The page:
Meaning of SIERRA LEONE, FLAG OF in English

SIERRA LEONE, FLAG OF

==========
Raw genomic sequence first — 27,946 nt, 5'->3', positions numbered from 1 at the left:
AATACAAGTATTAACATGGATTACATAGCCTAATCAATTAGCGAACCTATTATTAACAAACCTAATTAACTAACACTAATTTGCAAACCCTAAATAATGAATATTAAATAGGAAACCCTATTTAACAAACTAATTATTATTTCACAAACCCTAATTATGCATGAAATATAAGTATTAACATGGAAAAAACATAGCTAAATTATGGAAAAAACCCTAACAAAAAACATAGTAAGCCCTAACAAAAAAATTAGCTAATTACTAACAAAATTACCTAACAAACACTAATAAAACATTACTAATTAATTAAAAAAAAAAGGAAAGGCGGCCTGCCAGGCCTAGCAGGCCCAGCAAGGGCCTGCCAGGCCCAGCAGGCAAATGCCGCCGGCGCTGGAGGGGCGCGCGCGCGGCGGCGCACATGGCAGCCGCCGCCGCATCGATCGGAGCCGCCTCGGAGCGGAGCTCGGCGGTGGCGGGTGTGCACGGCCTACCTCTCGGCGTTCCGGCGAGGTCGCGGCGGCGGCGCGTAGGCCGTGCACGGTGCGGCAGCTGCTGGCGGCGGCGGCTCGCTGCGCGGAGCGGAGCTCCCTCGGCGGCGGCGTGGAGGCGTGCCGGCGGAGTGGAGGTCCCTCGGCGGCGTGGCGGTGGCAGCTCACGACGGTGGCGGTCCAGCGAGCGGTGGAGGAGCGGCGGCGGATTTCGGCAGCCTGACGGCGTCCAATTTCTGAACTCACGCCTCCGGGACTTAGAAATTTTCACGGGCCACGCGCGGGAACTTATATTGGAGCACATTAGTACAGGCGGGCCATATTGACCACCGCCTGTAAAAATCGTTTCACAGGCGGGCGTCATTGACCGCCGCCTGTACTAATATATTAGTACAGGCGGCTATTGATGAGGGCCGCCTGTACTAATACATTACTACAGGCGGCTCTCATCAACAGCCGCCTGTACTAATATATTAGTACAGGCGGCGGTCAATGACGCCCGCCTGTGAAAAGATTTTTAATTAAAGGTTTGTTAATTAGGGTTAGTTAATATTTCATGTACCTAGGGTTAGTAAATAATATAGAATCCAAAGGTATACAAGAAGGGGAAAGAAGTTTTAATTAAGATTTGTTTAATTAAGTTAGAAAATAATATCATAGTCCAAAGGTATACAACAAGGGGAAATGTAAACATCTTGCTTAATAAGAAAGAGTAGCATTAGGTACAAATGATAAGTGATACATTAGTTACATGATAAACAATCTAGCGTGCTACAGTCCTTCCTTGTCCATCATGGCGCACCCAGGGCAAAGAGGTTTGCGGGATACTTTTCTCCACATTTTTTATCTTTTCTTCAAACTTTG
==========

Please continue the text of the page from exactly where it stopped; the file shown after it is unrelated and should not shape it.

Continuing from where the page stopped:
horizontally striped green-white-blue national flag. Its width-to-length ratio is 2 to 3. Sierra Leone, which was founded in the late 18th century as a home for freed slaves (hence Freetown, the capital), used a variety of flags under the British colonial regime. Only the badge in the British Blue Ensign, representing the local colony, contained symbols for the territory of Sierra Leone. It was not a distinctive emblem, however, because the same design was used (except for the initials of each territory displayed at the bottom) by the Gold Coast, Lagos, and Gambia colonies. The badge displayed mountains in the background and an elephant and oil palm tree in the foreground. In 1914 Sierra Leone was able to obtain a coat of arms of its own, also approved for use as a flag badge on the Blue Ensign: this showed the old British Union Jack, an oil palm tree, and an African saluting a vessel arriving from the high seas. The Latin motto read, Auspice Britannia liber (Free under the protection of Britain). When independence was finally achieved on April 27, 1961, a new national flag was hoisted. Its three horizontal stripes stood, respectively, for the resources of the country and its people, notably agriculture and the mountains (green); unity and justice (white); and the aspiration to contribute to world peace, especially through the use of its unique natural harbour at Freetown (blue). The same three colours were featured in the new national coat of arms, which included a lion to reflect the country's name, a Portuguese phrase meaning Lion Mountain. Whitney Smith History Early history Archaeological findings show that Sierra Leone has been inhabited for thousands of years. Traditional historiography has customarily presented it as peopled by successive waves of invaders; but the language pattern suggests that the coastal Bulom (Sherbro), Temne, and Limba have been in continuous settled occupation for a long time, with subsequent sporadic immigration from inland by Mande-speaking peoples, including Vai, Loko, and Mende. They organized themselves in small political unitsindependent kingdoms or chiefdomswhose rulers' powers were checked by councils. Secret societies, notably the Poro society, also exercised political power as well as instructing initiates in the customs of the country. Muslim traders brought Islam, which became firmly established in the north and subsequently spread through the rest of the country. Portuguese voyagers gave the name Serra Lyoa (Lion Mountains), later corrupted to Sierra Leone, to the mountainous peninsula at the mouth of the Rokel River where, from the 15th century onward, European traders congregated near the site of modern Freetown under the protection of African rulers, who welcomed them for the commercial opportunities they provided, exchanging imported manufactured goods for ivory and slaves to be employed across the Atlantic. A group of freed slaves arrived in Sierra Leone from England in 1787 to form a settlement. It failed but was revived by a commercial company, the Sierra Leone Company, sponsored by English opponents of the slave trade. Black settlers who had liberated themselves from American slavery were brought over from Nova Scotia and built a new settlement, named Freetown. Maroons, free blacks from Jamaica, were also brought in. These settlers were English-speaking, and many were literate and Christian. After the British Parliament made the slave trade illegal in 1807, the British government took over the settlement (Jan. 1, 1808) as a naval base against the slave trade and as a centre to which slaves, captured in transit across the Atlantic, could be brought and freed. Between 1807 and 1864, when the last slave ship case was adjudicated in the Freetown courts, the British Navy brought in more than 50,000 recaptives. Drawn from all over western Africa, these heterogeneous people lacked any common language or culture. The government therefore introduced a deliberate policy of turning them into a homogeneous Christian community. Protestant missionaries, along with the black pastors of Freetown churches, worked with such success that within a generation the policy was virtually fulfilled. The (Anglican) Church Missionary Society founded an institution to train teachers and missionaries, Fourah Bay College, which was affiliated to the University of Durham, England, in 1876. The Society also opened boys' and girls' secondary schools. The recaptives and their children, known as Creoles (today usually rendered Krios), prospered as traders, and some entered the professions, qualifying in Britain as doctors and lawyers. Thus they formed an educated West African elite. Notable examples include James Africanus Beale Horton, who qualified as a doctor and served as an officer in the British army, publishing books on medical and political subjects, and Sir Samuel Lewis, a distinguished barrister. Many Creoles sought employment opportunities in other parts of West Africa. At their suggestion, Anglican missions were founded in what is now Nigeria, where one of them, Samuel Adjai Crowther, became a bishop. Colony and protectorate During the 19th century the area around the coastal settlements was drawn increasingly into the British economic sphere. There was a market in Britain for shipbuilding timber, and most of the accessible forest trees in the coastal country were felled, altering the environment irrevocably. There was also a European market for vegetable oils, and unprocessed palm produce and peanuts were supplied in return for imported manufactures. Rulers fought for control of the trading centres and built up larger territories for themselves. The colonial government made treaties of friendship with neighbouring rulers and gradually acquired jurisdiction over the coastline. At the period of the European partition of Africa frontiers were delimited with the neighbouring French and Liberian governments, and a British protectorate was proclaimed in 1896 over the area within the frontier lines, though the original colony retained its status. To raise revenue to pay for administration of the protectorate, a hut tax was imposed. The ruling chiefs, who had not been consulted about the protectorate, objected, and a revolt broke out in 1898 under Bai Bureh. It was suppressed by the end of the year. There were no further large-scale armed risings against the British. In the protectorate the chiefs ruled under the supervision of British district commissioners. Innovation was discouraged, and little was done to extend education. In the colony many Creoles had held senior official posts in the 19th century and looked forward to governing themselves ultimately. After the protectorate was assumed, however, they were gradually removed from office, and the colony and protectorate were governed by British administrators.